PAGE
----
According to the DOL, the frequency and duration of the breaks a nursing mother may need to express breast milk will likely vary depending on factors related to the nursing employee and the child, including the location of the break space, pump set up, and other steps reasonably necessary to express breast milk. Furthermore, the break space provided by the employer cannot be a bathroom and must be shielded from view and free from intrusion. However, if an employer does not have any employees with a need to express breast milk, the employer does not have an obligation to provide a nursing break space. 

The DOL also provided guidance concerning compensation for nursing mothers’ pumping breaks. Under the PUMP Act, an employee is not entitled to compensation for their pumping breaks, provided that the employee is fully relieved from their job duties for the entirety of their breaks. If an employee is expected to work during their pumping breaks, however, the breaks will be considered “hours worked,” entitling the employee to compensation. The DOL’s guidance further clarifies that where an employer already provides compensated breaks to its employees, any employee who uses that break time to express milk must be compensated in the same way that the employer’s other employees are compensated for break time.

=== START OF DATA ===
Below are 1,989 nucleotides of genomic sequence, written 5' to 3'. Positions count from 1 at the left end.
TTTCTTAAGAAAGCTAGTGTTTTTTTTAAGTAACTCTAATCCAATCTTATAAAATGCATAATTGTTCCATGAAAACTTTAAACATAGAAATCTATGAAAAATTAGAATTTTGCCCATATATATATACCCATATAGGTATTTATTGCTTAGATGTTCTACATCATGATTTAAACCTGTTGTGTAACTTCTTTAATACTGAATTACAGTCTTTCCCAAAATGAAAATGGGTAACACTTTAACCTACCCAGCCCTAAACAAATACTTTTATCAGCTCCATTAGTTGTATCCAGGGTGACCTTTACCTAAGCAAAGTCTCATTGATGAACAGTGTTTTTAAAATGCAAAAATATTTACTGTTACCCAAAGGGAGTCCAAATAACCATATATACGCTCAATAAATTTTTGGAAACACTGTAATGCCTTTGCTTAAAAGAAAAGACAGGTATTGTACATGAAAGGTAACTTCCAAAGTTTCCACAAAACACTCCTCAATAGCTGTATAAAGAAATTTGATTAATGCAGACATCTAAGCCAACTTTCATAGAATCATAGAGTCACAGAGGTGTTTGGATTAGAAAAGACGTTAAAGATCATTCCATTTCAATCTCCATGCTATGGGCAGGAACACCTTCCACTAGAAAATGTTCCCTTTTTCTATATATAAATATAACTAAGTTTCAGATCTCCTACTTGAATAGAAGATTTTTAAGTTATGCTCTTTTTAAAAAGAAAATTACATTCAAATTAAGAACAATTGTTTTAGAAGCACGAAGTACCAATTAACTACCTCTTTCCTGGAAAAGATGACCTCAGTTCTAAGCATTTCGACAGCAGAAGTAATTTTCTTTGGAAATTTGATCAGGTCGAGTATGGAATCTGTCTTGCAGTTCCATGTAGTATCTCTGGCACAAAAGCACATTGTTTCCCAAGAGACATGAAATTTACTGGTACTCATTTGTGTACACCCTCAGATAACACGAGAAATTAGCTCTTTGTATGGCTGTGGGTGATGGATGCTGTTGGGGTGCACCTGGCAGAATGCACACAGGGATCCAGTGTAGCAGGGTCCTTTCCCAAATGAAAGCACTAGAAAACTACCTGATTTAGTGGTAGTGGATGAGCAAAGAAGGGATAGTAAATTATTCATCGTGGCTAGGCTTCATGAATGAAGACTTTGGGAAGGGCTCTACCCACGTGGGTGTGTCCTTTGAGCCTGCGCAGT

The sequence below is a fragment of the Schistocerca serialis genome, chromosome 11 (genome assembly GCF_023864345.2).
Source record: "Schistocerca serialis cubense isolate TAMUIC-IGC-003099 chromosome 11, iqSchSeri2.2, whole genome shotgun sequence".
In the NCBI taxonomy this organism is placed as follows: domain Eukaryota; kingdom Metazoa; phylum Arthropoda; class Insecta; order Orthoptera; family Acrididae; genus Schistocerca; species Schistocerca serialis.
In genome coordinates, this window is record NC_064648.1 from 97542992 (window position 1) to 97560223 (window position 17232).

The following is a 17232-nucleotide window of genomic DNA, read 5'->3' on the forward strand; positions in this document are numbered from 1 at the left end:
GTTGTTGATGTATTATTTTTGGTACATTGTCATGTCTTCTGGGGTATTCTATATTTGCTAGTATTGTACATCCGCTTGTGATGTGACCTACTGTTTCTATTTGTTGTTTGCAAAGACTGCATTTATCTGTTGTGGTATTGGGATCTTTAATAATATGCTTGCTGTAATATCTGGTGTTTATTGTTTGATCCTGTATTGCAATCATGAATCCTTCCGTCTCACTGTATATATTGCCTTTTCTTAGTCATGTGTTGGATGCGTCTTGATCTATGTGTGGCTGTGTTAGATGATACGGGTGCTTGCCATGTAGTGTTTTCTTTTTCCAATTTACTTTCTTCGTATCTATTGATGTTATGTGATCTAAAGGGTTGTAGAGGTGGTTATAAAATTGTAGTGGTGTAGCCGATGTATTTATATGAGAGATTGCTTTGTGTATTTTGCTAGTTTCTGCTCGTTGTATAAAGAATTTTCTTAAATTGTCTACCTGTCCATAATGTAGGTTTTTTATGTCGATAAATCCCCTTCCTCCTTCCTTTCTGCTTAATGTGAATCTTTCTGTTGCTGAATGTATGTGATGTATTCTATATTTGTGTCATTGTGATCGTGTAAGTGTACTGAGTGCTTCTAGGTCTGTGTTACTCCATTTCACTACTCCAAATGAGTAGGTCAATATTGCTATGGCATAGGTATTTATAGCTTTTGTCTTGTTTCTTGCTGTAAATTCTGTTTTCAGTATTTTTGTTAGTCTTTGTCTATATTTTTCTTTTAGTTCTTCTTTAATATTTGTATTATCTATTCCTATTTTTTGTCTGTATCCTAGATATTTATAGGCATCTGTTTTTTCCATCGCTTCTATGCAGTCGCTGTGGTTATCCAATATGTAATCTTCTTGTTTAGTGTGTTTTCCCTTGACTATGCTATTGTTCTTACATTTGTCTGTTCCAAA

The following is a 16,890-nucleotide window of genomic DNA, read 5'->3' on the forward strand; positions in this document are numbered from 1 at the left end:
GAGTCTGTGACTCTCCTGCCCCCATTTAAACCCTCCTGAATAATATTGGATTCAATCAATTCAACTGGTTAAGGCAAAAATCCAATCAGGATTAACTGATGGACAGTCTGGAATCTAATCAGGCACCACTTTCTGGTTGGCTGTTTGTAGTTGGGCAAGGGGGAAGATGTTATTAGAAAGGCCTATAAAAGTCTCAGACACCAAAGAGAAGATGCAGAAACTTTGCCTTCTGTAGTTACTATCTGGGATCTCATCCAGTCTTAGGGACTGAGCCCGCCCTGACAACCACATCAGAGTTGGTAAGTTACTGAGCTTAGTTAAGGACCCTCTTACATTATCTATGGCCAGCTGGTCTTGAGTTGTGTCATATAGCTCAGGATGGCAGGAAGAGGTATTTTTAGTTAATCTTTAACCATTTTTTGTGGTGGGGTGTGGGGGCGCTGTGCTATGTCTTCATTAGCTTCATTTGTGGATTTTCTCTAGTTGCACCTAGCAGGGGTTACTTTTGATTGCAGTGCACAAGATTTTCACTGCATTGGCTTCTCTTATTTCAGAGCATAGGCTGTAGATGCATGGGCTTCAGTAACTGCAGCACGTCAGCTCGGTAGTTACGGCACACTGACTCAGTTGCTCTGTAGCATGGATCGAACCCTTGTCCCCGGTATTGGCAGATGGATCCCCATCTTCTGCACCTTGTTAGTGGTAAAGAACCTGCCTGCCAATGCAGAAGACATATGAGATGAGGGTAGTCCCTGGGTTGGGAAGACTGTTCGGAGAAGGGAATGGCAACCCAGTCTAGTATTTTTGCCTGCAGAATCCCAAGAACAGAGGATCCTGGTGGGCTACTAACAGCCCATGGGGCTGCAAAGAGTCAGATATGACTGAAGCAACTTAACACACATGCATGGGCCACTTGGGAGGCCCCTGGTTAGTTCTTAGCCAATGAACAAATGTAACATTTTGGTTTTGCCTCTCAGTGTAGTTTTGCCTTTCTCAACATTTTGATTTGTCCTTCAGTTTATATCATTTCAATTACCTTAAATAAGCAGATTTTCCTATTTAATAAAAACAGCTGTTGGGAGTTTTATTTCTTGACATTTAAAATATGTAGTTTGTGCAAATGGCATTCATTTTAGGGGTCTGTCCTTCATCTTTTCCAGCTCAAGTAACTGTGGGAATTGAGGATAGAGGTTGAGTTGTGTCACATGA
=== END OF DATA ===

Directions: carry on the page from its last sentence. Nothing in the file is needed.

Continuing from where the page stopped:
We are still awaiting explicit compensation guidance from the DOL on how to treat exempt employees who express milk during break times. Until such guidance is released, given the logistical timekeeping challenges in docking exempt employees’ pay for time spent expressing breast milk, we recommend compensating exempt employees for pumping breaks in the same manner in which they are compensated for non-pumping breaks.